Global Capital Asia
29 September 2015
As Hong Kong IPOs start to make a timid comeback after a long summer lull, I unearthed an interesting working paper entitled “IPO sponsors and prospectus liability: the bridge too far?”, published in August by the Asian Institute of International Financial Law (AIIFL) of the University of Hong Kong.
Its authors, Syren Johnstone (in the interest of full disclosure, co-author with me of the study manual for IPO sponsor examinations published by the Hong Kong Securities and Investment Institute), Antonio da Roza and Nigel Davis (who runs a course at HKU where I teach as a honorary lecturer), are all members of the university’s faculty of law.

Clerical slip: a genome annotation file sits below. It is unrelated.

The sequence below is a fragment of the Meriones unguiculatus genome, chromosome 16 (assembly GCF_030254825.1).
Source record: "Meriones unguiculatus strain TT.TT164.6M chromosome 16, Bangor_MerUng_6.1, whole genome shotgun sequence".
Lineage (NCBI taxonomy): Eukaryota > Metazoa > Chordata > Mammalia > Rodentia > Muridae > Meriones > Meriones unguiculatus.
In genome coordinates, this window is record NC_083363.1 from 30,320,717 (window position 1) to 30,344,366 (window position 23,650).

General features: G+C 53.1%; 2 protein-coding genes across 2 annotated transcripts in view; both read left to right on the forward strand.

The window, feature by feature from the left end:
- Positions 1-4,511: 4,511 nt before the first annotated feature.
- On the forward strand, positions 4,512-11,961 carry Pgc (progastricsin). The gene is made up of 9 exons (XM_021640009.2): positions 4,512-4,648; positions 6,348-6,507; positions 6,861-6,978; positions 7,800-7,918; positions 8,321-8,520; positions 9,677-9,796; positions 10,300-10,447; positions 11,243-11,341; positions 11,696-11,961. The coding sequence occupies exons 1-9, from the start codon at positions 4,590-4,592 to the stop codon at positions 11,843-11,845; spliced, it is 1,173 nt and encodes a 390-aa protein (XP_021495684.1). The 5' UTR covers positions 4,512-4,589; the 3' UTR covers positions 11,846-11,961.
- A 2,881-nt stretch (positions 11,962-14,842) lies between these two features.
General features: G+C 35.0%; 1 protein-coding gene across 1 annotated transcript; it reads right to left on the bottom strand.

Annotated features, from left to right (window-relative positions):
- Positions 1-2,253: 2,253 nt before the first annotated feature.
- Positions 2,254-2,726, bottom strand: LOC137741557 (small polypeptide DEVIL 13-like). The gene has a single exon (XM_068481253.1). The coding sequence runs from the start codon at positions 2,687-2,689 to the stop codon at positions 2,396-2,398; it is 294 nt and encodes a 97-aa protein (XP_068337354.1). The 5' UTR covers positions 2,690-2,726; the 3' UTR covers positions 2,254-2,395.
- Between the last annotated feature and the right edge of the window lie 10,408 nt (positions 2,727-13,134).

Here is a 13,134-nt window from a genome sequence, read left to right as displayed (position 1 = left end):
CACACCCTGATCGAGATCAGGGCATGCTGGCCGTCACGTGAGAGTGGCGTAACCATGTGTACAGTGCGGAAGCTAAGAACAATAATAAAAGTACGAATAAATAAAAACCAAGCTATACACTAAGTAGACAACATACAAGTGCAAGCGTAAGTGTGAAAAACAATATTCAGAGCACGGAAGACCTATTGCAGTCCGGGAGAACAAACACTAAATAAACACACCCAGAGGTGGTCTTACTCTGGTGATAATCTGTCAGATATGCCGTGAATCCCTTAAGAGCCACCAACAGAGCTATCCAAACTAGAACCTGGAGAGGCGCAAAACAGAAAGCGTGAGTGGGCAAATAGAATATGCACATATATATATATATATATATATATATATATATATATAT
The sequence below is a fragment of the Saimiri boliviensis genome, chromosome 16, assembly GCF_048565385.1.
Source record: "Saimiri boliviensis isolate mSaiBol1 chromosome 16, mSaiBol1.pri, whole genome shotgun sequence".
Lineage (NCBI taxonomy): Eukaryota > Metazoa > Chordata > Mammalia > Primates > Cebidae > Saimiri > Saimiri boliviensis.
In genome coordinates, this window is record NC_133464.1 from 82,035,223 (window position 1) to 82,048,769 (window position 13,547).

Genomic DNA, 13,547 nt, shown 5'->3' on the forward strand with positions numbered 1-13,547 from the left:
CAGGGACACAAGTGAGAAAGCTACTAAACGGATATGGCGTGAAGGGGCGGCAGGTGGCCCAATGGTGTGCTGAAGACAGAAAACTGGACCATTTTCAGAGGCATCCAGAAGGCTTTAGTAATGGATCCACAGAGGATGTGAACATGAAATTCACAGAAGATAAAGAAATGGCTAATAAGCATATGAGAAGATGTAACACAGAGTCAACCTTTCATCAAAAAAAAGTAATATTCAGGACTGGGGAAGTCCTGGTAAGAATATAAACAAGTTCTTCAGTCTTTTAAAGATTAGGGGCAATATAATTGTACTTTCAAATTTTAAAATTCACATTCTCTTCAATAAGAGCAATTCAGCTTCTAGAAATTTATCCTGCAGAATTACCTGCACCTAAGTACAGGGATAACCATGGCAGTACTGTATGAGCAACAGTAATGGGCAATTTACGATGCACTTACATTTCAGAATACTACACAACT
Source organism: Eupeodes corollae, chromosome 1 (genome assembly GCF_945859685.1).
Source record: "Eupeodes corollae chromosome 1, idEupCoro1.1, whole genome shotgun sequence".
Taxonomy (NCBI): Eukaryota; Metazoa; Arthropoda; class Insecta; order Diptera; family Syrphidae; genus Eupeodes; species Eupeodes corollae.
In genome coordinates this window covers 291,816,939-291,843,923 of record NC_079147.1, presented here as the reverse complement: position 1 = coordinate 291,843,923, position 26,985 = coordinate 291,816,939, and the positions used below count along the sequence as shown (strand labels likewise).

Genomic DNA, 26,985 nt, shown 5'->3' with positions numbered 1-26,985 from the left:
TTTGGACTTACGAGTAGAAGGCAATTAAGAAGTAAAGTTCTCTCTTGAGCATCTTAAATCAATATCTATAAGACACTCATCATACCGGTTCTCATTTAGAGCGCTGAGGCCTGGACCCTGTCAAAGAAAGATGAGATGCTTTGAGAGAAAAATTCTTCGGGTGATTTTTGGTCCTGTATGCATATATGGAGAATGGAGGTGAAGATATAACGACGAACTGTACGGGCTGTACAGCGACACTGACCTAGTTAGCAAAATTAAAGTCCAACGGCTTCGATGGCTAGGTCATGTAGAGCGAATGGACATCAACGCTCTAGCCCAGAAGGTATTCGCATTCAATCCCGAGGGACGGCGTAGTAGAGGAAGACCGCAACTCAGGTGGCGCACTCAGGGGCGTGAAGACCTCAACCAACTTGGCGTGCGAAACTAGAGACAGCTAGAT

They argue at some length that, contrary to the conclusions reached by the Securities and Futures Commission (SFC) in August 2014, there appear to be no clear legal grounds supporting the SFC’s view that sponsors are subject to statutory civil and criminal liabilities in respect of material mis-statements made in Hong Kong IPO prospectuses.
"Criminal liability is as serious as it gets, but the SFC's two-page conclusion falls well short of explaining to sponsors on what basis they should fear criminal penalties" said the authors, in an interview with Clawback.
Their findings could prove to be ground-breaking, and help to topple the SFC’s position. In such a case, it would then be up to the courts to determine the responsibility of sponsors on a case by case basis, a much more palatable outcome for brokers and investment banks accused of having been involved in sponsoring work of sub-standard quality... Click here to read the full article. Click here to download the IPO report from the AIIFL website.